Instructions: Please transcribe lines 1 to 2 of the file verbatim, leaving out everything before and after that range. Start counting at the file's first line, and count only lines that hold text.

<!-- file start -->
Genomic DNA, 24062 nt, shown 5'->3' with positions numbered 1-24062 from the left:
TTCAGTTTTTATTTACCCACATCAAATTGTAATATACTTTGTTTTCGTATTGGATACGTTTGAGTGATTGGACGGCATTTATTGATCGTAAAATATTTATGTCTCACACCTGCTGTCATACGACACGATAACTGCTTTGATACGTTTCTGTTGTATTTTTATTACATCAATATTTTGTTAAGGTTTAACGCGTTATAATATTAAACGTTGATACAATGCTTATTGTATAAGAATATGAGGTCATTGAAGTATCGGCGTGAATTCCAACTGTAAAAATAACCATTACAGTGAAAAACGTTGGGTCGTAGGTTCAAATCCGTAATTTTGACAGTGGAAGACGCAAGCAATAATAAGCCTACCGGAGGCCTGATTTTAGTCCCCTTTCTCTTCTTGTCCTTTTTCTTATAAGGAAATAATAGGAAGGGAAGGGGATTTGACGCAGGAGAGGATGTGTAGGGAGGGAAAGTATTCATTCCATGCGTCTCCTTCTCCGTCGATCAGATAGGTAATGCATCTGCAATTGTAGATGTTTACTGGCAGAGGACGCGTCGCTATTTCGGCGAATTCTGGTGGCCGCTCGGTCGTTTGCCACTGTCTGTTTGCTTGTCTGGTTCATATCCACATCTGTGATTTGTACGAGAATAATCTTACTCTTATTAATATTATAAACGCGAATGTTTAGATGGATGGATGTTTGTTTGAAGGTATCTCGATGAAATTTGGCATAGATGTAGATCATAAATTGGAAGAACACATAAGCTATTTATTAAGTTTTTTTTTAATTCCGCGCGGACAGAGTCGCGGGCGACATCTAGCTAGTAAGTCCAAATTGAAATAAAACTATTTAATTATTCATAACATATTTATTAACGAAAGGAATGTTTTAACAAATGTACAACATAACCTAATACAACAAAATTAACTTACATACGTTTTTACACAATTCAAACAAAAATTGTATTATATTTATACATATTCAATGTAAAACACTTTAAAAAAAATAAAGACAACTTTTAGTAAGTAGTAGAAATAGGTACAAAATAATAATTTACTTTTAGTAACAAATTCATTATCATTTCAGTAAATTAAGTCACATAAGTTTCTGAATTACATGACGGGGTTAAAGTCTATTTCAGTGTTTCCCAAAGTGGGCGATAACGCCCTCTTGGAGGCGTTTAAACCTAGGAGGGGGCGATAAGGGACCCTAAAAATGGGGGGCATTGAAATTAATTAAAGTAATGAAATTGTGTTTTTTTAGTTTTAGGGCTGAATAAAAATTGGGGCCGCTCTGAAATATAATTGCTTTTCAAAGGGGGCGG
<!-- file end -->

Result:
Genomic DNA, 24062 nt, shown 5'->3' with positions numbered 1-24062 from the left:
TTCAGTTTTTATTTACCCACATCAAATTGTAATATACTTTGTTTTCGTATTGGATACGTTTGAGTGATTGGACGGCATTTATTGATCGTAAAATATTTATGTCTCACACCTGCTGTCATACGACACGATAACTGCTTTGATACGTTTCTGTTGTATTTTTATTACATCAATATTTTGTTAAGGTTTAACGCGTTATAATATTAAACGTTGATACAATGCTTATTGTATAAGAATATGAGGTCATTGAAGTATCGGCGTGAATTCCAACTGTAAAAATAACCATTACAGTGAAAAACGTTGGGTCGTAGGTTCAAATCCGTAATTTTGACAGTGGAAGACGCAAGCAATAATAAGCCTACCGGAGGCCTGATTTTAGTCCCCTTTCTCTTCTTGTCCTTTTTCTTATAAGGAAATAATAGGAAGGGAAGGGGATTTGACGCAGGAGAGGATGTGTAGGGAGGGAAAGTATTCATTCCATGCGTCTCCTTCTCCGTCGATCAGATAGGTAATGCATCTGCAATTGTAGATGTTTACTGGCAGAGGACGCGTCGCTATTTCGGCGAATTCTGGTGGCCGCTCGGTCGTTTGCCACTGTCTGTTTGCTTGTCTGGTTCATATCCACATCTGTGATTTGTACGAGAATAATCTTACTCTTATTAATATTATAAACGCGAATGTTTAGATGGATGGATGTTTGTTTGAAGGTATCTCGATGAAATTTGGCATAGATGTAGATCATAAATTGGAAGAACACATAAGCTATTTATTAAGTTTTTTTTTAATTCCGCGCGGACAGAGTCGCGGGCGACATCTAGCTAGTAAGTCCAAATTGAAATAAAACTATTTAATTATTCATAACATATTTATTAACGAAAGGAATGTTTTAACAAATGTACAACATAACCTAATACAACAAAATTAACTTACATACGTTTTTACACAATTCAAACAAAAATTGTATTATATTTATACATATTCAATGTAAAACACTTTAAAAAAAATAAAGACAACTTTTAGTAAGTAGTAGAAATAGGTACAAAATAATAATTTACTTTTAGTAACAAATTCATTATCATTTCAGTAAATTAAGTCACATAAGTTTCTGAATTACATGACGGGGTTAAAGTCTATTTCAGTGTTTCCCAAAGTGGGCGATAACGCCCTCTTGGAGGCGTTTAAACCTAGGAGGGGGCGATAAGGGACCCTAAAAATGGGGGGCATTGAAATTAATTAAAGTAATGAAATTGTGTTTTTTTAGTTTTAGGGCTGAATAAAAATTGGGGCCGCTCTGAAATATAATTGCTTTTCAAAGGGGGCGG